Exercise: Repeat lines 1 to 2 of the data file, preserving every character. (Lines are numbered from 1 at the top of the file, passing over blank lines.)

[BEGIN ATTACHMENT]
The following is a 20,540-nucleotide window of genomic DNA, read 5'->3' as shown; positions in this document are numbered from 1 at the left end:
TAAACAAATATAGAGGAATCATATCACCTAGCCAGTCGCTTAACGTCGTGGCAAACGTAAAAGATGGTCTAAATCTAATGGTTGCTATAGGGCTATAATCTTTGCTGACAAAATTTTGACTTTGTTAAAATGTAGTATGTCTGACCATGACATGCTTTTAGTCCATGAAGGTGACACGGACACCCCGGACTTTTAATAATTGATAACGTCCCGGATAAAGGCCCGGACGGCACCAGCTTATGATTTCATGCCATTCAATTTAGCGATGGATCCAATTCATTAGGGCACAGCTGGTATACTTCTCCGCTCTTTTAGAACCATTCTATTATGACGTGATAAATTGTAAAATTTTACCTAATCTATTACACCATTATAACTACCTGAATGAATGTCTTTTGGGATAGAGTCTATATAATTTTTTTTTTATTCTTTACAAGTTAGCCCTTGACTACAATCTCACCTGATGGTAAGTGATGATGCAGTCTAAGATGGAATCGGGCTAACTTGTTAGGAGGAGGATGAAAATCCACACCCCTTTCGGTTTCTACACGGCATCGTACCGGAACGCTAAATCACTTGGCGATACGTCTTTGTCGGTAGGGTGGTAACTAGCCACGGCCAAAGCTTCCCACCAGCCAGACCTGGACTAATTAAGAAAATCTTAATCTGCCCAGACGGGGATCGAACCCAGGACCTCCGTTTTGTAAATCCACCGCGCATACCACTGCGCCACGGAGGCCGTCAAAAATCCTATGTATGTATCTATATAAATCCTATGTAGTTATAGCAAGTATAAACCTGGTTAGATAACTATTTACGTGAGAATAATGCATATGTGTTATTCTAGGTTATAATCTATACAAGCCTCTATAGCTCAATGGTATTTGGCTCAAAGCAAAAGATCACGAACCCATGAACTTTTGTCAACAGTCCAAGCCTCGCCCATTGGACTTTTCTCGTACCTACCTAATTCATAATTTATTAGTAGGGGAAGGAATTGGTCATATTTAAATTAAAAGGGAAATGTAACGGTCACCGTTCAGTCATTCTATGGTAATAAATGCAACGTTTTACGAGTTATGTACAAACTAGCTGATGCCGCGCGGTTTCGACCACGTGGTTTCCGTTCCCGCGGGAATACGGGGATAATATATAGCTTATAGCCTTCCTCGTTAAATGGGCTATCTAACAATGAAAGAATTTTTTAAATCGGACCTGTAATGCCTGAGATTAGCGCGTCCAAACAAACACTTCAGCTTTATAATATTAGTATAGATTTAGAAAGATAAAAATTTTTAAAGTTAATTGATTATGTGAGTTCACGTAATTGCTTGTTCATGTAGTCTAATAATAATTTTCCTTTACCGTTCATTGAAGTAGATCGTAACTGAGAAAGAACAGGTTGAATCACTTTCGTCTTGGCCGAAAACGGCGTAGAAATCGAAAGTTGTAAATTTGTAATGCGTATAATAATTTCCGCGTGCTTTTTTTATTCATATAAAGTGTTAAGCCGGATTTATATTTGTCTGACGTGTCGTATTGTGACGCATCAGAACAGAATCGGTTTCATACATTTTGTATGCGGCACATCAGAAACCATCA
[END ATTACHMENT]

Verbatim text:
The following is a 20,540-nucleotide window of genomic DNA, read 5'->3' as shown; positions in this document are numbered from 1 at the left end:
TAAACAAATATAGAGGAATCATATCACCTAGCCAGTCGCTTAACGTCGTGGCAAACGTAAAAGATGGTCTAAATCTAATGGTTGCTATAGGGCTATAATCTTTGCTGACAAAATTTTGACTTTGTTAAAATGTAGTATGTCTGACCATGACATGCTTTTAGTCCATGAAGGTGACACGGACACCCCGGACTTTTAATAATTGATAACGTCCCGGATAAAGGCCCGGACGGCACCAGCTTATGATTTCATGCCATTCAATTTAGCGATGGATCCAATTCATTAGGGCACAGCTGGTATACTTCTCCGCTCTTTTAGAACCATTCTATTATGACGTGATAAATTGTAAAATTTTACCTAATCTATTACACCATTATAACTACCTGAATGAATGTCTTTTGGGATAGAGTCTATATAATTTTTTTTTTATTCTTTACAAGTTAGCCCTTGACTACAATCTCACCTGATGGTAAGTGATGATGCAGTCTAAGATGGAATCGGGCTAACTTGTTAGGAGGAGGATGAAAATCCACACCCCTTTCGGTTTCTACACGGCATCGTACCGGAACGCTAAATCACTTGGCGATACGTCTTTGTCGGTAGGGTGGTAACTAGCCACGGCCAAAGCTTCCCACCAGCCAGACCTGGACTAATTAAGAAAATCTTAATCTGCCCAGACGGGGATCGAACCCAGGACCTCCGTTTTGTAAATCCACCGCGCATACCACTGCGCCACGGAGGCCGTCAAAAATCCTATGTATGTATCTATATAAATCCTATGTAGTTATAGCAAGTATAAACCTGGTTAGATAACTATTTACGTGAGAATAATGCATATGTGTTATTCTAGGTTATAATCTATACAAGCCTCTATAGCTCAATGGTATTTGGCTCAAAGCAAAAGATCACGAACCCATGAACTTTTGTCAACAGTCCAAGCCTCGCCCATTGGACTTTTCTCGTACCTACCTAATTCATAATTTATTAGTAGGGGAAGGAATTGGTCATATTTAAATTAAAAGGGAAATGTAACGGTCACCGTTCAGTCATTCTATGGTAATAAATGCAACGTTTTACGAGTTATGTACAAACTAGCTGATGCCGCGCGGTTTCGACCACGTGGTTTCCGTTCCCGCGGGAATACGGGGATAATATATAGCTTATAGCCTTCCTCGTTAAATGGGCTATCTAACAATGAAAGAATTTTTTAAATCGGACCTGTAATGCCTGAGATTAGCGCGTCCAAACAAACACTTCAGCTTTATAATATTAGTATAGATTTAGAAAGATAAAAATTTTTAAAGTTAATTGATTATGTGAGTTCACGTAATTGCTTGTTCATGTAGTCTAATAATAATTTTCCTTTACCGTTCATTGAAGTAGATCGTAACTGAGAAAGAACAGGTTGAATCACTTTCGTCTTGGCCGAAAACGGCGTAGAAATCGAAAGTTGTAAATTTGTAATGCGTATAATAATTTCCGCGTGCTTTTTTTATTCATATAAAGTGTTAAGCCGGATTTATATTTGTCTGACGTGTCGTATTGTGACGCATCAGAACAGAATCGGTTTCATACATTTTGTATGCGGCACATCAGAAACCATCA